The Untold Truth Of Ringo Starr

As the iconic drummer of the one of the most influential bands in history, Ringo Starr has a long list of accolades and titles not afforded to most. As part of the Beatles, he's sold hundreds of millions of albums, been appointed a Member of the Order of the British Empire (MBE), and won numerous awards. As a solo artist, he's sold millions of albums, been inducted into the Roll and Roll Hall of Fame for Musical Excellence, and knighted for his contributions to music. Combine all of that with an unquantifiable influence on music as a whole, and it's no wonder that Ringo Starr is often considered a living legend.

But while Starr is a world-renowned musical figure who will be remembered forever in history, it's often easy to forget that underneath the phenomenon is just a man. Growing up as sickly boy in a poor Liverpool district, young Richard Starkey was a music-lover who had naïve teenage ambitions, like moving to another country and being neighbors with his musical hero. And even as the world shined a spotlight on Starr as a member of the Beatles, there would still be some stories and secrets that came out only years later. Here is the untold truth of Ringo Starr.

How the Starr got his name

With a name like Ringo Starr, it may seem like the superstar drummer was destined for the stage and spotlight. But, unlike his fellow bandmates, the Beatle actually took a stage name. In an interview with Live for Live Music, biographer Michael Seth Starr explains how Ringo Starr was actually born Richard Starkey. Going by "Richy" for most of his life, Starkey became Starr in 1957, when he joined Rory Storm & the Hurricanes (pictured), a Liverpool band that was at one point "more popular than the Beatles themselves," according to AllMusic

The new stage name had a simple significance, mostly stemming from the fact that Rory Storm and Ringo Starr were both huge fans of American Westerns. With films like "Stagecoach," in which John Wayne played "The Ringo Kid," and 1957's "Johnny Ringo," the snappy name was an attractive choice for the Liverpool drummer. Starr was also quite fond of wearing rings, making "Ringo" all the more fitting. And of course, with a last name like "Starkey," it seemed a no-brainer for the aspiring musician to "show-biz" it up a little and turn it into the ever-iconic "Starr."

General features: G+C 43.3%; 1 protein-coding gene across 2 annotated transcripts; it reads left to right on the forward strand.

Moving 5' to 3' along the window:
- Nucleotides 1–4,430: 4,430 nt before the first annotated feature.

Ringo Starr's dad left him as a child

Ringo Starr had one of the more tragic childhoods of the Beatles, with biographer Bob Spitz noting that, "In contrast to the others, who were middle- (John) or working-class (Paul and George), Ringo was 'ordinary, poor,' a hardship case." The Dingle, the rough district in Liverpool that Starr called home, was known to be a violent neighborhood that housed "the artisan working class." When the drummer was only three, his father initiated a divorce and left the family. With his father out of the picture, Starr's mother had to desperately work any job to provide for herself and her growing son. As Starr so fondly put it during an NPR interview, " ... they call it lower working-class when you've only got one parent. But my mother, God bless her, she did anything from scrubbing steps to working in a food shop to working in pubs — anything she could to support us because he forgot that part of the bargain."

But while Starr's childhood was marked by poverty and "no real memories of dad," the drumming legend still has "romantic" memories of his younger days. According to Live For Live Music, the musician grew up in close proximity to family members who had no shortage of love to show him, including "his mom Elsie, his 'stepladder' Harry, and ... loving grandparents." It was all that care that made Starr into the easygoing man that the world knows him as today.

He was hospitalized at just six years old for an entire year

Growing up, Ringo Starr had quite an unlucky streak with his health. According to Biography and an NPR interview with Starr, the future Beatle was only six years old when his appendix burst and he had to go in for an appendectomy. The whole ordeal ended up with Starr contracting an internal infection called peritonitis, a particularly dangerous diagnosis that was even more severe back in 1947.

After undergoing surgery to treat the infection, Starr stayed in the children's hospital to recover. Things were going well for about six months, just for the overexcited young boy to fall out of bed! As Starr recalls, "[The tumble] ripped open all these stitches in my stomach. So they had to dive in again and sew me up." The incident meant another six months in the hospital for recovery, totaling his hospital stay to a period of one whole year. Spending all that time out of school meant the soon-to-be drummer was horrendously behind in his studies, catching up with the help of tutors, only to fall back behind because of his health.

Getting tuberculosis led to him playing the drums